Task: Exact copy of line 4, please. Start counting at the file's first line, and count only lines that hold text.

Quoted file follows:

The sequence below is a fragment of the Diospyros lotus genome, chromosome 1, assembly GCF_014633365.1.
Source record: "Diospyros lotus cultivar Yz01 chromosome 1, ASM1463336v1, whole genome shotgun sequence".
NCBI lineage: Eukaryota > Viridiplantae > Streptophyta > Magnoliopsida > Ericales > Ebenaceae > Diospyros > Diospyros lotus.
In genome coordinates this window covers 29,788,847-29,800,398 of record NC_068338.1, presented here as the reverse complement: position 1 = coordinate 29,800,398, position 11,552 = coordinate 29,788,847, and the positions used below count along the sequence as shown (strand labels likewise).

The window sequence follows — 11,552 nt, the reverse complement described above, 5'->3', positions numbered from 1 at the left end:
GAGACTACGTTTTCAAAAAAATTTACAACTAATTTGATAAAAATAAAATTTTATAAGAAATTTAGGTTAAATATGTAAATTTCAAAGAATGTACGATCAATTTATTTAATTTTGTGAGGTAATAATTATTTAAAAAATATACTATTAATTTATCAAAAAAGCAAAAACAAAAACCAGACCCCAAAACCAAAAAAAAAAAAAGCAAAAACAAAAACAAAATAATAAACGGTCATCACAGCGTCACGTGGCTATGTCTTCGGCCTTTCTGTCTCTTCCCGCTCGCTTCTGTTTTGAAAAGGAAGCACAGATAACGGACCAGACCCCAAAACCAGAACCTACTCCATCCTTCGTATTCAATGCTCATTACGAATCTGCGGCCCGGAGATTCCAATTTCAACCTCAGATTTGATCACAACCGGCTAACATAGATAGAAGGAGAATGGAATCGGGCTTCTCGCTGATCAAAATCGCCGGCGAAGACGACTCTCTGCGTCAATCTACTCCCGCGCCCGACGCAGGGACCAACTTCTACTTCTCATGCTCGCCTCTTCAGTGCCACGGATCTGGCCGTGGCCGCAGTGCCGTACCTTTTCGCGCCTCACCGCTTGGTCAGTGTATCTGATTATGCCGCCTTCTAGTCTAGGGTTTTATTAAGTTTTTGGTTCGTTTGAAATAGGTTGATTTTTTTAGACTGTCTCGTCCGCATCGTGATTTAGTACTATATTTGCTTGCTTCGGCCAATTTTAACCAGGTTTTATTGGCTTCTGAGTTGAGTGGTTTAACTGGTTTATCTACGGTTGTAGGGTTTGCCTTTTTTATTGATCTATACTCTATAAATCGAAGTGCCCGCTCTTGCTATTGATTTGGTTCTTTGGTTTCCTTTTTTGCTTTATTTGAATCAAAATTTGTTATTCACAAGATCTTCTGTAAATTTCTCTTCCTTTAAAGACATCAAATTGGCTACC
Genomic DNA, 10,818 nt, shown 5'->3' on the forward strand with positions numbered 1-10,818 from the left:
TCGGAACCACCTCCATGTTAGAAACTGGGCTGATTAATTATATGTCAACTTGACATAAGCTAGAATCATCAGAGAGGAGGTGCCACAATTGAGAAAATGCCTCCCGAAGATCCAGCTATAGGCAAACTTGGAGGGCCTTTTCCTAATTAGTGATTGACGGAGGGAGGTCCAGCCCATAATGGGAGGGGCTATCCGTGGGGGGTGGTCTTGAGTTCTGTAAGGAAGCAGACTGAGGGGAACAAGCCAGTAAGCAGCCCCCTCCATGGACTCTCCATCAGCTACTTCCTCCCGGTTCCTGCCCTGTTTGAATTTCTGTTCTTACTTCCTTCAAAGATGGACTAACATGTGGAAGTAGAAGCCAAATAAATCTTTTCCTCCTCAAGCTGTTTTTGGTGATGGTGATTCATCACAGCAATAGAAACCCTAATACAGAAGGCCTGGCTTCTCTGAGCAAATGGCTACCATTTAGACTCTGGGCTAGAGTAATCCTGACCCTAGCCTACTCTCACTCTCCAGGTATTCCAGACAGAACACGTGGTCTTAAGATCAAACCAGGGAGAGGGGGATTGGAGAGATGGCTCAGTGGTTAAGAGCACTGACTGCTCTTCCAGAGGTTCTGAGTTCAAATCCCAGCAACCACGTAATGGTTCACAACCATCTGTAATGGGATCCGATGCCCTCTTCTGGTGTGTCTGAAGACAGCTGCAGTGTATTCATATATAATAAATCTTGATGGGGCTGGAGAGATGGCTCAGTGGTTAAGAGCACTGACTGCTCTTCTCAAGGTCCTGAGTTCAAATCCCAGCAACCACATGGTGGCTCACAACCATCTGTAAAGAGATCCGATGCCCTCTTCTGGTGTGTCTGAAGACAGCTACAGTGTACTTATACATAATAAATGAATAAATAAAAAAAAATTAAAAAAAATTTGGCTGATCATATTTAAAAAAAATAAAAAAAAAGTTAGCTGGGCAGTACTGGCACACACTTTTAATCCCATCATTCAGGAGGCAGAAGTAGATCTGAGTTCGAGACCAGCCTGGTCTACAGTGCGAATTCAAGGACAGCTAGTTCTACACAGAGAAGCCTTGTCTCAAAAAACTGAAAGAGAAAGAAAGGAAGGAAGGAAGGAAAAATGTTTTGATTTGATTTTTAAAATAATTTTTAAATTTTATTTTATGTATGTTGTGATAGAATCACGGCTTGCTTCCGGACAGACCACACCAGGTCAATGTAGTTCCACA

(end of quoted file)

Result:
In genome coordinates this window covers 29,788,847-29,800,398 of record NC_068338.1, presented here as the reverse complement: position 1 = coordinate 29,800,398, position 11,552 = coordinate 29,788,847, and the positions used below count along the sequence as shown (strand labels likewise).